Testifying before a House of Representatives subcommittee yesterday, Rep. Chris Smith (R-N.J.) called for a harsher enforcement of laws against domestic trafficking of minors, which he referred to as a current “crisis” in the U.S.
The New Jersey congressman, who serves as co-chair of the Congressional Caucus on Human Trafficking, gave his remarks before the House Subcommittee on Crime, Terrorism and Homeland Security on Sept. 15.
“Driven by demand and fueled by the ease and secrecy of the internet,” he observed in his opening comments, “we are facing a crisis of child exploitation in this nation.”
The hearing occurred as Congress reviews legislation introduced in June by Rep. Smith and Rep. Carolyn Maloney (D-N.Y.), titled the Domestic Minor Sex Trafficking Deterrence and Victims Support Act of 2010 (H.R. 5575).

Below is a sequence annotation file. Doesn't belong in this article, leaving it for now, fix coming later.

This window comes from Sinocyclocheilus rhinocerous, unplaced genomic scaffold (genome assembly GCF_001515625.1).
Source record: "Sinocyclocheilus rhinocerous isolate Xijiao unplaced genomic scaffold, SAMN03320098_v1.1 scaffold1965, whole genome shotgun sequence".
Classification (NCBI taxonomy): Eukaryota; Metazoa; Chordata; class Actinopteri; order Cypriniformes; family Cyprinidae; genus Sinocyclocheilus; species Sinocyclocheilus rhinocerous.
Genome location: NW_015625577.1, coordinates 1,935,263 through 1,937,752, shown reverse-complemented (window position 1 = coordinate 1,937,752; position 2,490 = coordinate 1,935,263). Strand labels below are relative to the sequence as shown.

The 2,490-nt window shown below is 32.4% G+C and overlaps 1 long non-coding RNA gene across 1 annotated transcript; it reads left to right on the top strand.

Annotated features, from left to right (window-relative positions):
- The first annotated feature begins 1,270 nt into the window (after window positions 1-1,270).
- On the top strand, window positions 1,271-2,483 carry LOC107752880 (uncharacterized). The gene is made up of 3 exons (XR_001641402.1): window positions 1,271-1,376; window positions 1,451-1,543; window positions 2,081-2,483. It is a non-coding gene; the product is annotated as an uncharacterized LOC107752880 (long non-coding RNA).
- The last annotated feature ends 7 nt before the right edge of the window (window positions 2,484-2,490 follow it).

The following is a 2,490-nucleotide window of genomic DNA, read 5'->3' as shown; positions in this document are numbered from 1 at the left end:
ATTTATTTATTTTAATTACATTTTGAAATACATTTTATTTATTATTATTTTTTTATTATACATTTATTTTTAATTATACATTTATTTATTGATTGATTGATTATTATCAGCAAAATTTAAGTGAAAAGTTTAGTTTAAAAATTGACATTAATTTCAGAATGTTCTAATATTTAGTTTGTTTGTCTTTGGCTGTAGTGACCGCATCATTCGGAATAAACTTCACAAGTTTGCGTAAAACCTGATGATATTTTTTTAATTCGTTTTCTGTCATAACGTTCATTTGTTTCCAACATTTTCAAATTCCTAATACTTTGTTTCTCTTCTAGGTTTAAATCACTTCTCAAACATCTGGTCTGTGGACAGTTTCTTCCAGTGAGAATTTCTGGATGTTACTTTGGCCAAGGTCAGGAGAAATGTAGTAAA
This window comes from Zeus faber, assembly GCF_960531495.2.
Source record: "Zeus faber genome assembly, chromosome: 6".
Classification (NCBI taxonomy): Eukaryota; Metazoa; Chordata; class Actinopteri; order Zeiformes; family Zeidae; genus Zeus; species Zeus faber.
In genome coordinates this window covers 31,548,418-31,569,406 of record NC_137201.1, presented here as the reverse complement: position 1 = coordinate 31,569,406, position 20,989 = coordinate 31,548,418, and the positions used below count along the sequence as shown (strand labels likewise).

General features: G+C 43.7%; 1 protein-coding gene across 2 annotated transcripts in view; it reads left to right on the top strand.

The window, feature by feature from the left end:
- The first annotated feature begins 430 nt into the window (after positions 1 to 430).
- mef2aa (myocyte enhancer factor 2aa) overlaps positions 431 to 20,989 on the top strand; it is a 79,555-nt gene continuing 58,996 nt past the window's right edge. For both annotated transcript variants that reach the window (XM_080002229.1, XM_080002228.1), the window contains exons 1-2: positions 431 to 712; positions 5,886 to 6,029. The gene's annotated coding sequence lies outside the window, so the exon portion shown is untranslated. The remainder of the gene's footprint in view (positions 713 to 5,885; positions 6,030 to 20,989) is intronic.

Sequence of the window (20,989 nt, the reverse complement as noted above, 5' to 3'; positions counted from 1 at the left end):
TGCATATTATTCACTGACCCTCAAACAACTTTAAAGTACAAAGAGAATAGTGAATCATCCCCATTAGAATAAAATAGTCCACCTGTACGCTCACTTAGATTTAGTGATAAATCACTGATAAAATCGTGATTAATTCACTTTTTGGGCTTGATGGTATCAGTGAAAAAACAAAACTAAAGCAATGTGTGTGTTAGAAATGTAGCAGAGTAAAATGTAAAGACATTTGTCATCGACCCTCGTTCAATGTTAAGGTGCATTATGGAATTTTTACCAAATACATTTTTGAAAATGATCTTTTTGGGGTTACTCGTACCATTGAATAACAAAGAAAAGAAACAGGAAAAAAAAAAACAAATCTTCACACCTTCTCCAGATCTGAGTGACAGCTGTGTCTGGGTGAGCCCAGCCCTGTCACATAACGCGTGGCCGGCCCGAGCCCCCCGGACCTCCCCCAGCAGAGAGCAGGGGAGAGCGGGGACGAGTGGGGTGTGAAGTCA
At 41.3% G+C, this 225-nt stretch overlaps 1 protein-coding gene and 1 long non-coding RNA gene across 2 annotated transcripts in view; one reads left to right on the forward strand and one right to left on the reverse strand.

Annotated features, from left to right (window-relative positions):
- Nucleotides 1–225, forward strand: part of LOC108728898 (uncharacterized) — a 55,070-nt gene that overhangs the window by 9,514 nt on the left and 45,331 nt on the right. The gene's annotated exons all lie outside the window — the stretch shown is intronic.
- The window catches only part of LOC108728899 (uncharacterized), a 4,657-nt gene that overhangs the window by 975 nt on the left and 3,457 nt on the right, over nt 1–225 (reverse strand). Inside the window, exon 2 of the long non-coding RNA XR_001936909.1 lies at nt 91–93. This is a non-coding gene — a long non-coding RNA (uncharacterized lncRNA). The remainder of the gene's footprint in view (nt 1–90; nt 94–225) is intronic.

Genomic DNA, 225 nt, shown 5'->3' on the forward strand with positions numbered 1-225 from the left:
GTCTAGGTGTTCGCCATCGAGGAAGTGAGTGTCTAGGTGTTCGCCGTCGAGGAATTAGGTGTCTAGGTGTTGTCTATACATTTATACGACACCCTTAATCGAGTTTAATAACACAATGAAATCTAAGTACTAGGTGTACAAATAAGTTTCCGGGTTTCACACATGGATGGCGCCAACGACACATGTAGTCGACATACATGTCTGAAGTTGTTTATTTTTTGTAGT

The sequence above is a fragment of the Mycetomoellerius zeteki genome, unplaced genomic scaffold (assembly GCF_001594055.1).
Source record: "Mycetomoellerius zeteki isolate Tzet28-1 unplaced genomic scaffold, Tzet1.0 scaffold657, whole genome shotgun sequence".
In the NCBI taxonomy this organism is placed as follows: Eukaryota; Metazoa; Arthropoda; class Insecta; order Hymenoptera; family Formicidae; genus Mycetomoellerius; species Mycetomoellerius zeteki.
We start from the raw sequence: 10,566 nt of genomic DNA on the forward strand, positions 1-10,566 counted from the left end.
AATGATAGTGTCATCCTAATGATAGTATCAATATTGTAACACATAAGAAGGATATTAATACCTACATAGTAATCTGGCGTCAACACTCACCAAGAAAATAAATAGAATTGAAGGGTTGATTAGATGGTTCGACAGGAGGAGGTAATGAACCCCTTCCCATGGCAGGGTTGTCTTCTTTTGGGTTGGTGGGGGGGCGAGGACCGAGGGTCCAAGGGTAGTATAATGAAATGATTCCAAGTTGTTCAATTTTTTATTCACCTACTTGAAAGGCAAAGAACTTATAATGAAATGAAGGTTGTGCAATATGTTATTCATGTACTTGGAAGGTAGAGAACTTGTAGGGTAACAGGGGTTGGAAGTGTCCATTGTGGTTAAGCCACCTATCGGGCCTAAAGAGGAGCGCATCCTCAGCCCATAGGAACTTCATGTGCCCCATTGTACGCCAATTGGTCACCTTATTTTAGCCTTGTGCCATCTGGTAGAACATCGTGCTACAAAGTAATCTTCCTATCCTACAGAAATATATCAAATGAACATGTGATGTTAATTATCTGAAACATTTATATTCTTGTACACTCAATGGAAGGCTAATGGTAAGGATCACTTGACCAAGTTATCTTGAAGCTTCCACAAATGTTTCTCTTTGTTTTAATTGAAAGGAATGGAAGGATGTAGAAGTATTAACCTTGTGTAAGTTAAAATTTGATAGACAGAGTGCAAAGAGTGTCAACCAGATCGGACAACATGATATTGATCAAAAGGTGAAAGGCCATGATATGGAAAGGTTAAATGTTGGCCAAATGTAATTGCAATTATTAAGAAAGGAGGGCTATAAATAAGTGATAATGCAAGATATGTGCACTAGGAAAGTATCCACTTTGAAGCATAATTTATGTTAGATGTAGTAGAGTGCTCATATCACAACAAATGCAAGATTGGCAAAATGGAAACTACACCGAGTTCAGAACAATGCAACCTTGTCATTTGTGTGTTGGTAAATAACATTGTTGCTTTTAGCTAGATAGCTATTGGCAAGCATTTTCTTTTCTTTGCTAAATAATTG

A press release from Congressman Smith's office explained that the new bill is a legislative response to the 2009 National Report on Domestic Minor Sex Trafficking, America’s Prostituted Children, conducted by Shared Hope International. H.R. 5575 would fund shelter care for victims, as well as assist law enforcement in identifying and rescuing victims.
The legislation would also help to jail perpetrators, require the timely and accurate reporting of missing children, and would promote prevention programs.
According to Rep. Smith, an estimated 100,000 U.S. minors are victimized annually with the average age of initial exploitation between 12-13 years old.
“Tragically, homegrown demand, enabled by the misuse of the internet drives much of the domestic minor sex trafficking in the U.S.,” Congressman Smith noted.
“The internet has opened a whole new front in the war with human trafficking – allowing demand to run free without practical obstacles,” he added. “We must develop more effective safeguards and enforcement of existing laws to ensure that neither obscenity nor child pornography is protected speech, therefore we must stop the criminal misuse of the internet for human trafficking and child pornography.”
“I heartily applaud the hard work and remarkable coordination of state and federal resources to stop domestic minor sex trafficking,” Rep. Smith said. “But there is a huge gap in the numbers we rescue versus the estimated 100,000 victims out there.”